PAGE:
The Press Newspaper

Toledo, Ohio & Lake Erie

The Press Newspaper

The Press Newspaper


Just across Cedar Point Road from Maumee Bay State Park in Oregon, stands a hidden jewel – one that many locals may not even know is there.

Jim and Dee Davies have transformed their property into an oasis for travelers as well as those looking for an overnight getaway.

From the outside, the BayView Bed & Breakfast looks like many of the farmhouses that dot the northwest Ohio landscape.

Stepping inside, it’s clear the innkeepers designed the B&B with comfort in mind.

The great room has a handsome hunting theme complete with mounted “trophies” bagged on Jim’s hunting trips. It’s hard to tell which is more inviting – the plush sofas with built-in recliners or the ‘ginormous’ TV, which splits into two screens for those who can’t decide what to watch.

“It’s hard not to just plop down in the sofa when you come in here,” Dee said. “When we had an open house, the men who walked through with their wives were kind of dragging along, but as soon as they saw the TV, they were like, ‘wow.’”

Just at the top of the stairs, a cozy loft area provides a comfy nook for delving into a good book or testing your mental prowess on Sudoku.

Guests may choose from one of four bedrooms in the inn. There’s the Romance Room, (note the nightstand fashioned from stacked suitcases); the silver room (aka the Phantom of the Opera Room), the Hemingway Room; and the Isabella room, named after the Davies’ granddaughter.

This is an extremely comfortable room,” Dee said, in the Isabella Room. “If you sit in that rocker and put your feet up, you’re home.”

For added comfort and privacy, each room has its own bathroom. They all have cushy beds, great to sink into after a day at the lake or sightseeing. Little touches, like books in the bathrooms, make the rooms feel like a home. All but one room has a TV.

“Originally I wasn’t going to put televisions in the rooms,” Dee said. “But Jim thought that people who are traveling like to be able to watch TV.”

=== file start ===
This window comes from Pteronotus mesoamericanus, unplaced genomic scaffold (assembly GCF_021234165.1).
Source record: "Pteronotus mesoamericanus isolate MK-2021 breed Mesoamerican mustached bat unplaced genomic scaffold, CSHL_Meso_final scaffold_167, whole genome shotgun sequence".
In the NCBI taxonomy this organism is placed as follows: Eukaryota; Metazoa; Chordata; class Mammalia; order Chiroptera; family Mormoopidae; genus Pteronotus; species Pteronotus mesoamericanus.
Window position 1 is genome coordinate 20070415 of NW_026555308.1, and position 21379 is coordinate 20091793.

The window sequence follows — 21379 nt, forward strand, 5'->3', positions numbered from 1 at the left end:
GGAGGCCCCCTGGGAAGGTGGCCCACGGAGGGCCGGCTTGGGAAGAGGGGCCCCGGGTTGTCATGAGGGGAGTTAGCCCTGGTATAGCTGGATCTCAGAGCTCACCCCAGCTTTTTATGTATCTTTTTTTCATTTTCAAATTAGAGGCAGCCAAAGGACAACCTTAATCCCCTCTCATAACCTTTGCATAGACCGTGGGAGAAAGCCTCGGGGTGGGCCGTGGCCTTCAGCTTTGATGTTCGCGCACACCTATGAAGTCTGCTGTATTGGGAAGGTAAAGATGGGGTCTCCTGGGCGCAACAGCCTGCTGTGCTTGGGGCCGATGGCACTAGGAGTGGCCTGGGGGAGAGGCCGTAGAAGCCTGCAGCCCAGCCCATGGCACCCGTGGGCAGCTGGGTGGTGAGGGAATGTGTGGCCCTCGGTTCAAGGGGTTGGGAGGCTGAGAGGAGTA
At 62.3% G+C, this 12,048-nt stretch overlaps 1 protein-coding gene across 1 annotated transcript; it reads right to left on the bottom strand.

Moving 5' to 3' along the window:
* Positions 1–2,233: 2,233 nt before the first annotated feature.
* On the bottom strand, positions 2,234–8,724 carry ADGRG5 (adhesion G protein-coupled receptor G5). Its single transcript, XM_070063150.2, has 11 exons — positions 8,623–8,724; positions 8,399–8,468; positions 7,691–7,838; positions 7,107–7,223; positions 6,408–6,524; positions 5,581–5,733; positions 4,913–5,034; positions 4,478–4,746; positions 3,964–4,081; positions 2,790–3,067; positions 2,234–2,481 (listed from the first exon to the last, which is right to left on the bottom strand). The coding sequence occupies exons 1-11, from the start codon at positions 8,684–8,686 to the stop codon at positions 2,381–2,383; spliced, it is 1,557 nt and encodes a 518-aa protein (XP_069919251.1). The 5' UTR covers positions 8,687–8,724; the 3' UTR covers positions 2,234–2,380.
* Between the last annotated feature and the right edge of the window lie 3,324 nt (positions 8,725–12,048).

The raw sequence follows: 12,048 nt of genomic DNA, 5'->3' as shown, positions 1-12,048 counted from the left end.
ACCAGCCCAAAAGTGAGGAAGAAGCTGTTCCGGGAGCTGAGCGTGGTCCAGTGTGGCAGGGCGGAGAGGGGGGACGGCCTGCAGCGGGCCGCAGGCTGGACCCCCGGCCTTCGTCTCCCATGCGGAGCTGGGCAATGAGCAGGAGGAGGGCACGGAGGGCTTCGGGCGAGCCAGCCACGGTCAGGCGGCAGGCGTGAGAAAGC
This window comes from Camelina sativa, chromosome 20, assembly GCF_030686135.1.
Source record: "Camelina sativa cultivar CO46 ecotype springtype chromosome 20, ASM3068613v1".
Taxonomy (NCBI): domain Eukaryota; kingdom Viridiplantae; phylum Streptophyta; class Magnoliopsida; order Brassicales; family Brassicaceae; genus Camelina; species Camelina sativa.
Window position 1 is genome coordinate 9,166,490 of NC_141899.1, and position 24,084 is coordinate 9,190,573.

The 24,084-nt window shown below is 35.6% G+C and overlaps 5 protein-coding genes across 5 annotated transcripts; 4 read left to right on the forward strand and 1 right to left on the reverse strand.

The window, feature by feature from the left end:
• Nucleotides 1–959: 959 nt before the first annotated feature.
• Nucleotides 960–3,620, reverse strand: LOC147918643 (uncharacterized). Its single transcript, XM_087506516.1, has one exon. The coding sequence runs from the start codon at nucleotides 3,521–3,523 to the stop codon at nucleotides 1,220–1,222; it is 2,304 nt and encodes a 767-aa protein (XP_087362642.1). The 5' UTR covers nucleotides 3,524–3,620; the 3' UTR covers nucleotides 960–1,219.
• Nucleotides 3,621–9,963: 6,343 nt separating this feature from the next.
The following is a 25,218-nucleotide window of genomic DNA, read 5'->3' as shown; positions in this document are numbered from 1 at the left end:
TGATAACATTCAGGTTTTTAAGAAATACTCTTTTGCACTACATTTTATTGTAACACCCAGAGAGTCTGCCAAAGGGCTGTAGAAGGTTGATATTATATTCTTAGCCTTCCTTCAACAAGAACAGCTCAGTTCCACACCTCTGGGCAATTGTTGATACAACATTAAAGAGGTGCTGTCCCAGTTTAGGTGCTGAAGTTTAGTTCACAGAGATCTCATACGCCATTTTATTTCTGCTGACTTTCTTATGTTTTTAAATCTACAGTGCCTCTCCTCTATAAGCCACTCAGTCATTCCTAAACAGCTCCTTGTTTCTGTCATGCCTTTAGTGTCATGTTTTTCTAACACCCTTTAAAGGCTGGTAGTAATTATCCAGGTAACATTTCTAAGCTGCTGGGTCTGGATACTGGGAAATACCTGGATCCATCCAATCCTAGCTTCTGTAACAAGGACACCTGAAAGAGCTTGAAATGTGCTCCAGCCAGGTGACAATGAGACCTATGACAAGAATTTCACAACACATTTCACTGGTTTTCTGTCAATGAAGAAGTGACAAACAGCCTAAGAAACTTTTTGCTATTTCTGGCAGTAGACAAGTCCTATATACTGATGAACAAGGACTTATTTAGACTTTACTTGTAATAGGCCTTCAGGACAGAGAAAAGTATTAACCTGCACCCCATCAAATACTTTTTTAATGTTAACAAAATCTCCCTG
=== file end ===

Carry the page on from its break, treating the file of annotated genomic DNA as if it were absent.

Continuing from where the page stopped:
Heading back down to the great room, it’s hard not to stop and take in the view of the lush gardens and the pond at the rear of the property.

In the dining room, where guests enjoy their breakfast around the large family table, antiques and family heirlooms add to the homelike feeling.

“My mother can remember her parents bringing those chairs in, and my mother is 84,” said Dee, with her soft Southern accent. “You might have guessed I’m from the South – Virginia. Jim has lived here his whole life.”

The couple has owned the property for 10 years. They honeymooned in the tiny cottage that Dee now uses to host festive afternoon teas. Just outside the cottage, a cutting garden boasts flowers and assorted herbs that find their way into Dee’s recipes.

The assorted plants are marked with teaspoons, upon which Dee has written the name of what’s growing. “I love using them – you can get them anywhere for a nickel,” she said.

Nearby, horses roam in an adjacent pasture.

The property also includes an Amish-built potting shed and a carriage house, which holds two additional guest rooms.

The two rooms – larger than the guest rooms inside the main house – each feature a large bed, assorted hand-painted and antique furnishings, plus a jetted tub and separate bathroom with a shower.

“We named one room after Nellie Carter, whose father was a longtime owner of the property,” Dee said. “We were so thrilled that Nellie got to come and see the room before she passed away – she loved it.’

The second room is named for Josephine Fassett, a local educator and prominent Oregon citizen. “Nellie told us she can remember the first time she ever rode in a car was with Josephine Fassett – so that’s why we chose that name,” Dee said.

The carriage house’s wrap-around deck provides a view of the pond and gardens in the back and of Maumee Bay in the front.

Down the garden path is the potting shed, which always piques the interest of guests, Dee says. The shed, with its bright pine-paneled walls, provides a cheerful place to work on crafts or other projects. It also houses treasures in just about every nook and cranny, including an eclectic collection of pots and crocks, Dee’s family “4th of July” bench and antique quilts stacked on a chair that belonged to her great-grandfather.

“People always want to know if they can stay in the potting shed, but we don’t have a bathroom in here,” Dee said. “This one of my favorite places – there’s always a wonderful breeze blowing through.”

The cost to stay at BayView, located at 7250 Cedar Point Rd., Oregon, is $100 for the main house and $125 in the carriage house. Reservations and more information are available by calling 419-836-1444.

More details about Tea at BayView are available by calling 419-836-1847. Teas are generally held on Tuesdays and Thursdays. The cost is $15 per person, which includes a luncheon served with a variety of teas.



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